We already explained that some foreign visitors are prone to rejecting the symbols of Western civilization in Japan. They feel that the scope of Japanese culture is large enough and the time of visitors short enough to make it unnecessary to resort to concepts from one’s home country and shun immersion in Japanese culture. McDonald’s in particular seems to be the focus of this rejection, causing those who “break down” to experience a strong guilty feeling.
What had to pass, did pass: in the middle of your experimentation of Japanese cuisine, you went to Mc Donald’s in Japan… May Kannon, the Buddhist goddess of compassion, forgive you!
In our opinion however, it is no more scandalous to eat at McDonald’s in Japan than in France whose cuisine is on UNESCO’s World Heritage list. Especially as, just like in many other countries with a strong culinary identity, McDonald’s has adjusted to local food habits by offering a larger, more typical range of products beside the rather dull Big Mac/ Happy Meal (called Happy Set in Japan) combination. Burger King, on the contrary, which also receives widespread support, has not done much in that line.
In a Japanese McDonald’s, you can taste:
- Ebi Filet-o, a burger with breaded shrimp;
- Teriyaki McBurger, a pork burger with lemon teriyaki sauce;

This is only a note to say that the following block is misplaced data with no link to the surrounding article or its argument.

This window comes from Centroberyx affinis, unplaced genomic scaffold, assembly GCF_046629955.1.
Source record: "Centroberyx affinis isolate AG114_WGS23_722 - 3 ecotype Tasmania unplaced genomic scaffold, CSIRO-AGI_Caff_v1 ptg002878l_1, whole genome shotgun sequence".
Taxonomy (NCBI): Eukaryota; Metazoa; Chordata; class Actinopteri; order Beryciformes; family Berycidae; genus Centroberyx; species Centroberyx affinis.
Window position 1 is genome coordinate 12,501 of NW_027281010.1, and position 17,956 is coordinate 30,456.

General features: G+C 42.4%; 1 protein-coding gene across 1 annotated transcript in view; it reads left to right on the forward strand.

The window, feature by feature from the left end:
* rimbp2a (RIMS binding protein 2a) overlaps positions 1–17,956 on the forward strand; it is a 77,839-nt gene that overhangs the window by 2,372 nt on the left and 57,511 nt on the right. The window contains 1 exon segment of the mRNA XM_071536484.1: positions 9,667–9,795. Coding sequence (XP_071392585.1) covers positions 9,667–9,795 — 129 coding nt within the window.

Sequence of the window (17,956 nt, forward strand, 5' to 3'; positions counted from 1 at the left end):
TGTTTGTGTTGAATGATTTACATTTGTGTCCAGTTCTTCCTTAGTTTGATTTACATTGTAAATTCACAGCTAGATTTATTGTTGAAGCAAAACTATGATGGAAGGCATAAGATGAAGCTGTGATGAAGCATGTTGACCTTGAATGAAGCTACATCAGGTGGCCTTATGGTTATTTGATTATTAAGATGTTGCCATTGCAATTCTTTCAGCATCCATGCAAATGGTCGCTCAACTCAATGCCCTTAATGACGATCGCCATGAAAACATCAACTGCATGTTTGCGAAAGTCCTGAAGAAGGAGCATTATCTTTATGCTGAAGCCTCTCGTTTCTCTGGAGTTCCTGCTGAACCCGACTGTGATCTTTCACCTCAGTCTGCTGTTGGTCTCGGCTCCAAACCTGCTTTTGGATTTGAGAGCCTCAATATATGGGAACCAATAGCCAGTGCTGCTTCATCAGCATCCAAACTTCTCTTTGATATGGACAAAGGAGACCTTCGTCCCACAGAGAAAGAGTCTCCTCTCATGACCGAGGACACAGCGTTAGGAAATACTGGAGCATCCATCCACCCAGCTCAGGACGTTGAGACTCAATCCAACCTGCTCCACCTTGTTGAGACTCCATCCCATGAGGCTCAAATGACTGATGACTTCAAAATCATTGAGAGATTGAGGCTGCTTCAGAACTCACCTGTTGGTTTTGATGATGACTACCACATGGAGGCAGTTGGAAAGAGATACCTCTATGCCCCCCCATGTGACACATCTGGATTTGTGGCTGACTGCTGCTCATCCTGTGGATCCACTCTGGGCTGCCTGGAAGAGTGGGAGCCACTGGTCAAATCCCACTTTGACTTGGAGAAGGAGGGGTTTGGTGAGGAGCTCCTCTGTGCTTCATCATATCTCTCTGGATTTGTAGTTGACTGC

- Hot Apple Pie: fried apple tart;
- Mega Potato: 350 gr of French fries for a total of 1142 Kcal.
Another attractive feature of Japanese McDonald’s is that hygiene is in all respects complied with. Product quality is excellent both with regard to conservation and cooking methods. The burgers on your tray will look as similar to those presented on the menu as possible. Servings are not oversized as in other countries around the world (especially in the United States) and they contain less fat and salt. However, even though prices are affordable, it may still be possible to eat on a tighter budget at a small standard ramen restaurant or any other Japanese cuisine fast-food restaurant.
Red meat lovers are undoubtedly prone to patronizing McDonald’s whose offering sharply contrasts with the rice and noodle-based Japanese diet. There is, however, another player on the market: all-Japanese fast-food chain MOS Burger, created in 1972, and whose reputation with foreigners and Japanese alike is pretty good. There you can taste:
- MOS Rice Burger, with a rice bun instead of bread and, for example, wasabi-nori sauce;
- MOS no Natsumi, with a filling wrapped in salad leaves;
- A range of burgers to match seasonal events (Starbucks also uses this kind of marketing with, for example, its sakura-maccha macaroon).
This article is of course not intended to persuade you to patronize a Japanese McDonald’s during your stya, though why not give it a try if you’re a regular user in your home country? If you’re tempted, it would be a shame not to, or worse, to feel guilty about it.